Argentina's Superminister of Economy, Agriculture, and Production Sergio Massa Wednesday announced he had instructed his team to launch a “debt repurchase” process for over US$ 1 billion “to improve the debt profile and continue lowering the country risk,” while bringing it closer to accessing foreign credit.
Uruguay placed on the market a new 10-year peso bond for the equivalent of US $ 1,166 million at an interest rate of 8.25% per year, reported the Minister of Economy, Azucena Arbeleche. It is the lowest interest rate in the historical comparison of emissions by Uruguay.
Peru said on Monday an eager market had soaked up its offer of US$ 4 billion worth of debt, including a rare century bond, as the world´s No. 2 copper miner scrambles to raise funds to soften the economic fallout from the coronavirus crisis.
Argentina’s government and its creditors are edging toward a deal to revamp US$ 65 billion in foreign debt but still have a distance to close between an initial offer from the government and counteroffers from bondholders ahead of a Friday deadline.
As Brazilian President Jair Bolsonaro kept his name in the headlines over the last weeks by firing ministers and attacking governors, the Supreme Court and Congress, investors fretted over the prospect of a political crisis on top of the coronavirus pandemic.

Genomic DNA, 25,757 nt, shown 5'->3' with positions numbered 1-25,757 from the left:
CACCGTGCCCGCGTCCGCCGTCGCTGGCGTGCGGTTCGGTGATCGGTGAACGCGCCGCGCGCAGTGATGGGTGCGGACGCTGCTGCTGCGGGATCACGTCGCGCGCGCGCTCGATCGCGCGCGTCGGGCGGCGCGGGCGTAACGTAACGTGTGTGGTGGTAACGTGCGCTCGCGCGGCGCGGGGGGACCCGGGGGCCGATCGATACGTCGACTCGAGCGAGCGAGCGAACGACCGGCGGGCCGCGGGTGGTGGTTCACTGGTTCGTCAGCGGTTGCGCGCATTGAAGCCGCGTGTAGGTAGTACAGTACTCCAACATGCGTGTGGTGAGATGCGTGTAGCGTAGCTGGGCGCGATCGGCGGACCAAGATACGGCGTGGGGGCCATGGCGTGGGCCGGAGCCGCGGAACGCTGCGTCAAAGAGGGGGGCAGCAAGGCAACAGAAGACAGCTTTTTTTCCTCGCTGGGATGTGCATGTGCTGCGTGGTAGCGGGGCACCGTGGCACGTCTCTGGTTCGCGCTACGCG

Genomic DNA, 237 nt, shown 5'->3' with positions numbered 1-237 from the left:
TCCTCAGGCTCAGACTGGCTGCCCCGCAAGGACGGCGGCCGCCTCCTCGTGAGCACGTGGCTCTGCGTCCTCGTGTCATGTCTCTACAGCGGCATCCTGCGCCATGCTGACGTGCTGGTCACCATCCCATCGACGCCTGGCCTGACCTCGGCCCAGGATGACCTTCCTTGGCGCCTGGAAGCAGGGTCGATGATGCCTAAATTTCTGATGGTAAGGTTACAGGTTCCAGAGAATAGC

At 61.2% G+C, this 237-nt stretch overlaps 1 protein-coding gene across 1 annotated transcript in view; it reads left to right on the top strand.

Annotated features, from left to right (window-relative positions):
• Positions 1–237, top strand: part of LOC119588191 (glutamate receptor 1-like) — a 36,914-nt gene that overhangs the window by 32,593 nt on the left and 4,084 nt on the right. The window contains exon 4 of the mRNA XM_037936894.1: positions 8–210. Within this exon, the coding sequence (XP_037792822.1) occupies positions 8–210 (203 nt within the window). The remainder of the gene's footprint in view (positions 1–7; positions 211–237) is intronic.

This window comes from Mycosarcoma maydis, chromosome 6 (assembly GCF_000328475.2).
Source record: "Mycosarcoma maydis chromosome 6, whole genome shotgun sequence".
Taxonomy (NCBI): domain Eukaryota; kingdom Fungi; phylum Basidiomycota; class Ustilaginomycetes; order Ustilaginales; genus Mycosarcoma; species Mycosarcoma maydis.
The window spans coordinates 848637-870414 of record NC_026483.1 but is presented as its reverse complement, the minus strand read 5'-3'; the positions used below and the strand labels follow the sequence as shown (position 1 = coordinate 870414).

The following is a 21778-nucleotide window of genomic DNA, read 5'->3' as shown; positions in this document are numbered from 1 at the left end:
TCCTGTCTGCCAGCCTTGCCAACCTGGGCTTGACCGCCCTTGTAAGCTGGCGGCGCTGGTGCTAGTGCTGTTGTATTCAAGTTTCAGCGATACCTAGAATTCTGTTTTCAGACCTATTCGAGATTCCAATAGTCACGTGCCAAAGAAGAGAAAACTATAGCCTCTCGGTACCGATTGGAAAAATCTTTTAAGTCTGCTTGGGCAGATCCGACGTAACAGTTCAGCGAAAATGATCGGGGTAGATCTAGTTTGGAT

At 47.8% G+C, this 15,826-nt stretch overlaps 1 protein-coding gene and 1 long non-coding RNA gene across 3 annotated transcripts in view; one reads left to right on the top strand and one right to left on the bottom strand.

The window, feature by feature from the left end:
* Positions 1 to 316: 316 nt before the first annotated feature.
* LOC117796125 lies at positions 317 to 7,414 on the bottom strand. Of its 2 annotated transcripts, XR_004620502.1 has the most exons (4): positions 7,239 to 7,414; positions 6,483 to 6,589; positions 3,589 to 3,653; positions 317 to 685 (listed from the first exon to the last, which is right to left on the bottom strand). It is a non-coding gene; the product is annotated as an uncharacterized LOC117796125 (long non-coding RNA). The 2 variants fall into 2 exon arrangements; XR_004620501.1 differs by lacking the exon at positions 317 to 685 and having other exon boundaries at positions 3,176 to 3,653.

Buenos Aires province bonds added to recent losses on Tuesday after the provincial government asked holders for an extension on a more than US$ 250 million payment due later this month, dragging Argentina’s debt lower as well.
The Argentine Peso plummeted to a new low on Monday despite government attempts to curb losses in recent weeks by hiking interest rates and shedding billions in foreign reserves. The Peso fell sharply on opening Monday and closed down 6.2%, trading at 25.52 against the dollar, having lost close to 33% so far this year.
Argentina sold US$ 9 billion in a three-part dollar bond issuance that was oversubscribed on Thursday, covering nearly a third of its expected financing needs for 2018 early in the year. Latin America’s third largest economy sold US$1.75 billion in five-year bonds at a yield of 4.625%, US$ 4.25 billion of 10-year bonds at 6% and US$3 billion in 30-year bonds at 7%, the ministry said. It said the yields were the lowest in Argentina’s history.
The US Supreme Court agreed on Friday to consider a dispute over subpoenas in a case stemming from long-running litigation over Argentina's obligations to bond investors in the wake of its default on 100 billion dollars in sovereign debt in 2002.
Argentina will offer 500 million dollars in sovereign bonds to resolve disputes with corporations at a World Bank arbitration panel, a financial daily newspaper reported on Thursday.